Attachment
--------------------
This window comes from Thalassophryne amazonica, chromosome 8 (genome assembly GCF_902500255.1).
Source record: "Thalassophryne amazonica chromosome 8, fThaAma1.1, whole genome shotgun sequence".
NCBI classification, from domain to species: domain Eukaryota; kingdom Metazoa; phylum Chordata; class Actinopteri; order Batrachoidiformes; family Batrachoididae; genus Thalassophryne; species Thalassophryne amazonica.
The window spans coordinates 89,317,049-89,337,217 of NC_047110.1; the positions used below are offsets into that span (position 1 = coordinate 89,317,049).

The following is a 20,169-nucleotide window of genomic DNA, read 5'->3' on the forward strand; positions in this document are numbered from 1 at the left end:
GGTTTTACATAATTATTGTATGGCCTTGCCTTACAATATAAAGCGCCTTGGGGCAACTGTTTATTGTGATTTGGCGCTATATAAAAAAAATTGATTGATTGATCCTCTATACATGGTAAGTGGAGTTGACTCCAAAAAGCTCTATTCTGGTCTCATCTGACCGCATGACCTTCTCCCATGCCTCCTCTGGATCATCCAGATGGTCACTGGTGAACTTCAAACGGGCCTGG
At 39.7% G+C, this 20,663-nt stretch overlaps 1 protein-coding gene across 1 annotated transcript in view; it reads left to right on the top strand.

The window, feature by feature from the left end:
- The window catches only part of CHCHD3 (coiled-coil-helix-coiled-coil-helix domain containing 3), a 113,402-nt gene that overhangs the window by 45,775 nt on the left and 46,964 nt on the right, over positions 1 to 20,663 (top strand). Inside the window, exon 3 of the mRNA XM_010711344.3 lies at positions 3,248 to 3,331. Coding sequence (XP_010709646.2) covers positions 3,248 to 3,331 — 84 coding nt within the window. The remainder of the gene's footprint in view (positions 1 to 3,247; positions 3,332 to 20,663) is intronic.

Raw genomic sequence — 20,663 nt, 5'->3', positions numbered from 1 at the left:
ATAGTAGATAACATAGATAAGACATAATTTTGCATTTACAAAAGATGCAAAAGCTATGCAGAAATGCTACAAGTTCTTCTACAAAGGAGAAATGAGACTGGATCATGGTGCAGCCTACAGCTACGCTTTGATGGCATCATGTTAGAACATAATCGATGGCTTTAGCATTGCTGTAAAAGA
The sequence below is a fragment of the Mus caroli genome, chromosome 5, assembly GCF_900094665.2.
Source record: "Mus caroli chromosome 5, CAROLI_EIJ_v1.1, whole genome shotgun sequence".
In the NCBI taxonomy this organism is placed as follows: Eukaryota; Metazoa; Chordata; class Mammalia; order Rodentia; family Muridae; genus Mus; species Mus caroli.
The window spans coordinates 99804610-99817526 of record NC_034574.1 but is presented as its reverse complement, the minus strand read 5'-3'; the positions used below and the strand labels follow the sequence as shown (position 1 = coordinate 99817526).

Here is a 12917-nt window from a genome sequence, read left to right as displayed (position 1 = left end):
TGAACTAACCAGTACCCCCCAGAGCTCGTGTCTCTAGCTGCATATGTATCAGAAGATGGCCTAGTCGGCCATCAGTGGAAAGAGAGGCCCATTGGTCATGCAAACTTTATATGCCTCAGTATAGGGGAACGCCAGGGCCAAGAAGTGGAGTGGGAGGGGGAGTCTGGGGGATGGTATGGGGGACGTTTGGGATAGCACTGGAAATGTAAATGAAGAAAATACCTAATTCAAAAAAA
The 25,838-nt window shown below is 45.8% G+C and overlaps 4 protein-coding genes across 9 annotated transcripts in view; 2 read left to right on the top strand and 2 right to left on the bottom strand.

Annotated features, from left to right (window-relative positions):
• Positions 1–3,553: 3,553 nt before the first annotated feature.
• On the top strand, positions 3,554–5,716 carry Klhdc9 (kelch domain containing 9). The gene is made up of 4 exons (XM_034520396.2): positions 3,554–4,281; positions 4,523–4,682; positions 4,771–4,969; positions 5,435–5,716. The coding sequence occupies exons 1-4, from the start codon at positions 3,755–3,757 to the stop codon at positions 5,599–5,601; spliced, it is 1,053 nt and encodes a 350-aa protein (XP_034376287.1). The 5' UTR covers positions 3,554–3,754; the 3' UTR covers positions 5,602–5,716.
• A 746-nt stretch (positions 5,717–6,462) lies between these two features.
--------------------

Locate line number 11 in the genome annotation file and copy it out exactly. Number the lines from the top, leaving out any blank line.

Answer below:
ATAGTAGATAACATAGATAAGACATAATTTTGCATTTACAAAAGATGCAAAAGCTATGCAGAAATGCTACAAGTTCTTCTACAAAGGAGAAATGAGACTGGATCATGGTGCAGCCTACAGCTACGCTTTGATGGCATCATGTTAGAACATAATCGATGGCTTTAGCATTGCTGTAAAAGA